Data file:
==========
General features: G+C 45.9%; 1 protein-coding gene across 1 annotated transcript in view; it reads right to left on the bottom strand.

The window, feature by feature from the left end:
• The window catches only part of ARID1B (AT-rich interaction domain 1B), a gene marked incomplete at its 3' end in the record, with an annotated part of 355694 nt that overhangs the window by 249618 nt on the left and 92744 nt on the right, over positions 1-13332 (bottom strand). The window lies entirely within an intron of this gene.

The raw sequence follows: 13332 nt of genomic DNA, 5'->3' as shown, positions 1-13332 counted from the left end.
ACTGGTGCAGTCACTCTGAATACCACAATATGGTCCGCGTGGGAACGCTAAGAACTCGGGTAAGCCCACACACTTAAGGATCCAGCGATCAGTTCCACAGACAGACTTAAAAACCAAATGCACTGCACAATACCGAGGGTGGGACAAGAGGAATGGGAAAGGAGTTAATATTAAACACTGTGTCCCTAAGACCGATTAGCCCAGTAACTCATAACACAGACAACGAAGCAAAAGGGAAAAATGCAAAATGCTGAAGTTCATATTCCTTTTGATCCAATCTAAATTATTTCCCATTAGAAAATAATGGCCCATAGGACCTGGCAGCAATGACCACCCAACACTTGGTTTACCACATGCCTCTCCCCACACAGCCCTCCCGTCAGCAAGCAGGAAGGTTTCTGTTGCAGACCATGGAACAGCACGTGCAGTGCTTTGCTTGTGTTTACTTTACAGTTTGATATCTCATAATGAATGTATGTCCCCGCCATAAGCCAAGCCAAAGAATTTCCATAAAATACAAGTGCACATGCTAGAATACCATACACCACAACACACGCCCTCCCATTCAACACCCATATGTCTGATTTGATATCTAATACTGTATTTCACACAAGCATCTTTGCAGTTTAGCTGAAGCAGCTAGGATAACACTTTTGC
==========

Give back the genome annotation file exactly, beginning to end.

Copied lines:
General features: G+C 45.9%; 1 protein-coding gene across 1 annotated transcript in view; it reads right to left on the bottom strand.

The window, feature by feature from the left end:
• The window catches only part of ARID1B (AT-rich interaction domain 1B), a gene marked incomplete at its 3' end in the record, with an annotated part of 355694 nt that overhangs the window by 249618 nt on the left and 92744 nt on the right, over positions 1-13332 (bottom strand). The window lies entirely within an intron of this gene.

The raw sequence follows: 13332 nt of genomic DNA, 5'->3' as shown, positions 1-13332 counted from the left end.
ACTGGTGCAGTCACTCTGAATACCACAATATGGTCCGCGTGGGAACGCTAAGAACTCGGGTAAGCCCACACACTTAAGGATCCAGCGATCAGTTCCACAGACAGACTTAAAAACCAAATGCACTGCACAATACCGAGGGTGGGACAAGAGGAATGGGAAAGGAGTTAATATTAAACACTGTGTCCCTAAGACCGATTAGCCCAGTAACTCATAACACAGACAACGAAGCAAAAGGGAAAAATGCAAAATGCTGAAGTTCATATTCCTTTTGATCCAATCTAAATTATTTCCCATTAGAAAATAATGGCCCATAGGACCTGGCAGCAATGACCACCCAACACTTGGTTTACCACATGCCTCTCCCCACACAGCCCTCCCGTCAGCAAGCAGGAAGGTTTCTGTTGCAGACCATGGAACAGCACGTGCAGTGCTTTGCTTGTGTTTACTTTACAGTTTGATATCTCATAATGAATGTATGTCCCCGCCATAAGCCAAGCCAAAGAATTTCCATAAAATACAAGTGCACATGCTAGAATACCATACACCACAACACACGCCCTCCCATTCAACACCCATATGTCTGATTTGATATCTAATACTGTATTTCACACAAGCATCTTTGCAGTTTAGCTGAAGCAGCTAGGATAACACTTTTGC